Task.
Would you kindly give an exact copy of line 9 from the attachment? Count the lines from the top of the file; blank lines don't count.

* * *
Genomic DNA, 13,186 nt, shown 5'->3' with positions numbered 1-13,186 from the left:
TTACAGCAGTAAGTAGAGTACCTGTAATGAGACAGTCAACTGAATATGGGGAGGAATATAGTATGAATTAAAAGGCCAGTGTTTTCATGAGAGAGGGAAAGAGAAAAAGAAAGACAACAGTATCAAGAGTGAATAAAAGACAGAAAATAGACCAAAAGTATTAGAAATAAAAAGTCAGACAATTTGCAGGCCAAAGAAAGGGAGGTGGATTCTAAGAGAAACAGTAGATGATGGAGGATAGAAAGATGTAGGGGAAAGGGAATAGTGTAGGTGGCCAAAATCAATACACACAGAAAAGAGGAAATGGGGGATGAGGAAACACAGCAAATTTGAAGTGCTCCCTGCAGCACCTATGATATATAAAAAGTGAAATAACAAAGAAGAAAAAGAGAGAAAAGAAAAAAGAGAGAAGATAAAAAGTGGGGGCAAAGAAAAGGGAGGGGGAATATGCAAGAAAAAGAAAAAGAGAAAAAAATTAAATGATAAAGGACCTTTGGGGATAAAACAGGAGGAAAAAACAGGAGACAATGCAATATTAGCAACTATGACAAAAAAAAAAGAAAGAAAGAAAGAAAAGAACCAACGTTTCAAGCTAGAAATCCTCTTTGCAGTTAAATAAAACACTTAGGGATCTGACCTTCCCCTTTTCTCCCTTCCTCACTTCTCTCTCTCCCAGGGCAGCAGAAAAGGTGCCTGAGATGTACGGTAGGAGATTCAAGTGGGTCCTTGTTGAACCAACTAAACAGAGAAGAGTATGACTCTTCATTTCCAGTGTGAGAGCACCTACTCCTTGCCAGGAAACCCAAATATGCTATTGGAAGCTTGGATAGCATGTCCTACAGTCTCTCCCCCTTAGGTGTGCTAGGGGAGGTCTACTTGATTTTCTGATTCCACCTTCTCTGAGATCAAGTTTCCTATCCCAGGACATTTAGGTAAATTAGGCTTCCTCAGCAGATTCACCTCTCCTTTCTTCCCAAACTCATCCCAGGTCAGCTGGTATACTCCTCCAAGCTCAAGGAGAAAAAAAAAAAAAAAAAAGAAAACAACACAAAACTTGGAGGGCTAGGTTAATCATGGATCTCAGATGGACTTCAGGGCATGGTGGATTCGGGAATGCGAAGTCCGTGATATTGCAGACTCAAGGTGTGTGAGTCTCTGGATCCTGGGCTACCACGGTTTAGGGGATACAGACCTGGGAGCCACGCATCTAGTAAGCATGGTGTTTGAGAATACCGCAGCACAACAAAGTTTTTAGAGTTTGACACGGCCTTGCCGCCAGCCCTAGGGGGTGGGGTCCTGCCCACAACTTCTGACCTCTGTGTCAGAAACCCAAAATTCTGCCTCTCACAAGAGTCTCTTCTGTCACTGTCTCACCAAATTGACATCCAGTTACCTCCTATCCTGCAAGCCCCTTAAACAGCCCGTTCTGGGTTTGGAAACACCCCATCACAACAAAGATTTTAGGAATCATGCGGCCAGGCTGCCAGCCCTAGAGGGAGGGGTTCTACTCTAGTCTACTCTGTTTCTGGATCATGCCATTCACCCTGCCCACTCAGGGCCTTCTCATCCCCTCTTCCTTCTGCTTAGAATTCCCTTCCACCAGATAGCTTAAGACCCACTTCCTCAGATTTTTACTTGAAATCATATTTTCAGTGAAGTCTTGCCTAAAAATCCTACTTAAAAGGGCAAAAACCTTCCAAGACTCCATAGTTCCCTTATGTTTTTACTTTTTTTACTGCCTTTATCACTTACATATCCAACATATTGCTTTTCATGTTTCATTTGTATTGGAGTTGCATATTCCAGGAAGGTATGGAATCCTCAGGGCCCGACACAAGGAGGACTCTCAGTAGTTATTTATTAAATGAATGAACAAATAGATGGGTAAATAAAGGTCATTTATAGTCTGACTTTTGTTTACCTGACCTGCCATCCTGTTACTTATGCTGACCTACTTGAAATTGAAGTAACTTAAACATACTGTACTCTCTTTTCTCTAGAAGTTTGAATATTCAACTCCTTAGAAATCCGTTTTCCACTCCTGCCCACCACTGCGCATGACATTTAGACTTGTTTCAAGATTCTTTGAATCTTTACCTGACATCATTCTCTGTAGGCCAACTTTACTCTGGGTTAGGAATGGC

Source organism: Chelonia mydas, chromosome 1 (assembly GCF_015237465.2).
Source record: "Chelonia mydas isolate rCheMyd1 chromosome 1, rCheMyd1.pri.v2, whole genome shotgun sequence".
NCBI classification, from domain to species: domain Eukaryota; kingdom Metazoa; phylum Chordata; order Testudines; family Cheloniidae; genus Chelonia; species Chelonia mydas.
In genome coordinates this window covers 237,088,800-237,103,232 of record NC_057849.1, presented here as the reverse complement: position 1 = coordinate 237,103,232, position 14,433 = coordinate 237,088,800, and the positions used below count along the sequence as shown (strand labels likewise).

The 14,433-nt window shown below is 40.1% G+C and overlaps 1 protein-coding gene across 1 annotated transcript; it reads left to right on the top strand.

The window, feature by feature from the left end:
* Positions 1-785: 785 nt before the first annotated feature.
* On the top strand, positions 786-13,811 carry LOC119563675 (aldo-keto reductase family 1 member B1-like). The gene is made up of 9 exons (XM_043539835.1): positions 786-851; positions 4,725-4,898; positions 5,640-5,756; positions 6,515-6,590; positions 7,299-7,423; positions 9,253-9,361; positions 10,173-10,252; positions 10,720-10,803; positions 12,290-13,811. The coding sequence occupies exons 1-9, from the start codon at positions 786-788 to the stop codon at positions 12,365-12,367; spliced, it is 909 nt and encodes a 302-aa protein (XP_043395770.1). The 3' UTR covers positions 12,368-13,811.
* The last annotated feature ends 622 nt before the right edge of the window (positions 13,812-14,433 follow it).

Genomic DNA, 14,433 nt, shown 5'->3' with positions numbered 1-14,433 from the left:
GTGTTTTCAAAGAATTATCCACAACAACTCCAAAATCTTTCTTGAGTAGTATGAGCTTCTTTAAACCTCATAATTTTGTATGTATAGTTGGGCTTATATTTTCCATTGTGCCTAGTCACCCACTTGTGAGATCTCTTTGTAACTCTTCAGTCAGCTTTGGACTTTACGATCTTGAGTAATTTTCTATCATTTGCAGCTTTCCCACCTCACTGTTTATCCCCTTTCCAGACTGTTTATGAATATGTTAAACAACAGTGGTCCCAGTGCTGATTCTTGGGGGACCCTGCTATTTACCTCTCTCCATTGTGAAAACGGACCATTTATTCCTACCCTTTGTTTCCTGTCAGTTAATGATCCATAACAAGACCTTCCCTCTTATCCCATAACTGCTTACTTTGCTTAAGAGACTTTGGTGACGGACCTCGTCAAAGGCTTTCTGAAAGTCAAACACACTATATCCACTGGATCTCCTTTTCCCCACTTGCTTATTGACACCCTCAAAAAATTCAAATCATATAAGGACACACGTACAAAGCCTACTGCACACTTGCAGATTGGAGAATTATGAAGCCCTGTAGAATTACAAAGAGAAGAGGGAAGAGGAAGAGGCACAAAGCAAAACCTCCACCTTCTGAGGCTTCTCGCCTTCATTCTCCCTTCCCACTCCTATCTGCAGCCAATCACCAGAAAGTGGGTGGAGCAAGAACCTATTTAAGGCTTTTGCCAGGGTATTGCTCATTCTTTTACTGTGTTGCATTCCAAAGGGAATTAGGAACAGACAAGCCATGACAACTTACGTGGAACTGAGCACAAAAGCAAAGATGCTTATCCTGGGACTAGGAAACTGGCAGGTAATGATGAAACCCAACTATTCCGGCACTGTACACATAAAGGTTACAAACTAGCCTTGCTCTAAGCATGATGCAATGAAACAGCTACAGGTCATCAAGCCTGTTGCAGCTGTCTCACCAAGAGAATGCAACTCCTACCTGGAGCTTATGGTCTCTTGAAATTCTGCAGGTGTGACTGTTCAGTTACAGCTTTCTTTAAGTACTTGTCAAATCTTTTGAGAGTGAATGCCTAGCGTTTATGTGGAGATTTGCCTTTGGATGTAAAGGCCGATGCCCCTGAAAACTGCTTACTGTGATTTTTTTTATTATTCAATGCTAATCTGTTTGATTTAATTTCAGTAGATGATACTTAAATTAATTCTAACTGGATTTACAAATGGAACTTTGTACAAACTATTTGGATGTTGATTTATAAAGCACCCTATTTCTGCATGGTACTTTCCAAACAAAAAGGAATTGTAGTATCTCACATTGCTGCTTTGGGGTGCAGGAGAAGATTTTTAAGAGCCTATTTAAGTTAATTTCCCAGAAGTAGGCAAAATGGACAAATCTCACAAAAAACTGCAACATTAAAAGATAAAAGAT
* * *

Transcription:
* Positions 1-785: 785 nt before the first annotated feature.